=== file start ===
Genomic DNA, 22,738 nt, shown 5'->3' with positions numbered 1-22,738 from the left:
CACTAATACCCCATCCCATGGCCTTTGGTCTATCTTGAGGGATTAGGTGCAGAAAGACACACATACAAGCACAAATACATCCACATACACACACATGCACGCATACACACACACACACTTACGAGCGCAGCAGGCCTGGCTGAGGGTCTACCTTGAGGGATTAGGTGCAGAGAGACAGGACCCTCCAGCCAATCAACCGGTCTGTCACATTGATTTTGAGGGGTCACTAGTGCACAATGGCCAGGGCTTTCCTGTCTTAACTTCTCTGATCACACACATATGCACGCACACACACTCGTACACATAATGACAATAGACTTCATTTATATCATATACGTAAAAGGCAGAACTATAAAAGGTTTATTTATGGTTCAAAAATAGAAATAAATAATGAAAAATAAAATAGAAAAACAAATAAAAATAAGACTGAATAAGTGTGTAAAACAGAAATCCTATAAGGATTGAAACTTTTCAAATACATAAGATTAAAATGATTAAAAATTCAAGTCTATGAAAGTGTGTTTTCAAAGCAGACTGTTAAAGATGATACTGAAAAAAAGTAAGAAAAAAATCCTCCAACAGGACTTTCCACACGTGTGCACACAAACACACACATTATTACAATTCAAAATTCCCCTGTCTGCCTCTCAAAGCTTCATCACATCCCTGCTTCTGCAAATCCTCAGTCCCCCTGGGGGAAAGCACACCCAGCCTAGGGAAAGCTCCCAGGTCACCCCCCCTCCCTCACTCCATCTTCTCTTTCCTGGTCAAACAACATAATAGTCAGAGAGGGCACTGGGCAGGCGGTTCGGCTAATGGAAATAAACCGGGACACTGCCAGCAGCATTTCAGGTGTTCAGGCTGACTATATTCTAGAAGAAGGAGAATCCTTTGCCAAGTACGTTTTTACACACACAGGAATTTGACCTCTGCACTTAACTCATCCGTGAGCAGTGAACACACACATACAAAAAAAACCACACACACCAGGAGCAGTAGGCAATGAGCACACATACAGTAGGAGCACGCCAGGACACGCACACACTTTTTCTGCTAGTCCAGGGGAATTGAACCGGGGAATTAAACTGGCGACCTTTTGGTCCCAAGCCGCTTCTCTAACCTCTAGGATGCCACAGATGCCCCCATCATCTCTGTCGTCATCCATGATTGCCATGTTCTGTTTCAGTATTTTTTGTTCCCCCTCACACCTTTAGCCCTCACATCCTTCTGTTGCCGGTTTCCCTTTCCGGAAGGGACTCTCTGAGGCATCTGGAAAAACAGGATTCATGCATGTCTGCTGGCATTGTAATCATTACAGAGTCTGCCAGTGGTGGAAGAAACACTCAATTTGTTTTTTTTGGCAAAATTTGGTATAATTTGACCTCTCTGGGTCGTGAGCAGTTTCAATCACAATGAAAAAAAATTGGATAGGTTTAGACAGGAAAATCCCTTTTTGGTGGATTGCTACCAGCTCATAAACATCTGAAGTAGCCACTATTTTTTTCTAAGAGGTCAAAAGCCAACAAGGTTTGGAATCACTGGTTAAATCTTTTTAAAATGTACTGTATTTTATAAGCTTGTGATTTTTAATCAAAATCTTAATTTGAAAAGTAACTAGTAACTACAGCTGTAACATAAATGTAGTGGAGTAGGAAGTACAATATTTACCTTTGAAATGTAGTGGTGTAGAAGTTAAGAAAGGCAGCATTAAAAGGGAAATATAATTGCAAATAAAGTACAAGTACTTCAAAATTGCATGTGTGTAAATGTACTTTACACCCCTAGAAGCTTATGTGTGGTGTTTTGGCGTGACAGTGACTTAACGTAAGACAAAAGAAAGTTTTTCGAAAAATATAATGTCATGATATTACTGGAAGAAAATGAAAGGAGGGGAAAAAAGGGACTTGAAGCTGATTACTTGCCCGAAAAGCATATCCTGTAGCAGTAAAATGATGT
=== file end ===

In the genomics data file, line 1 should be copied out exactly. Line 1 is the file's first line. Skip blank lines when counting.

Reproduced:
Genomic DNA, 22,738 nt, shown 5'->3' with positions numbered 1-22,738 from the left: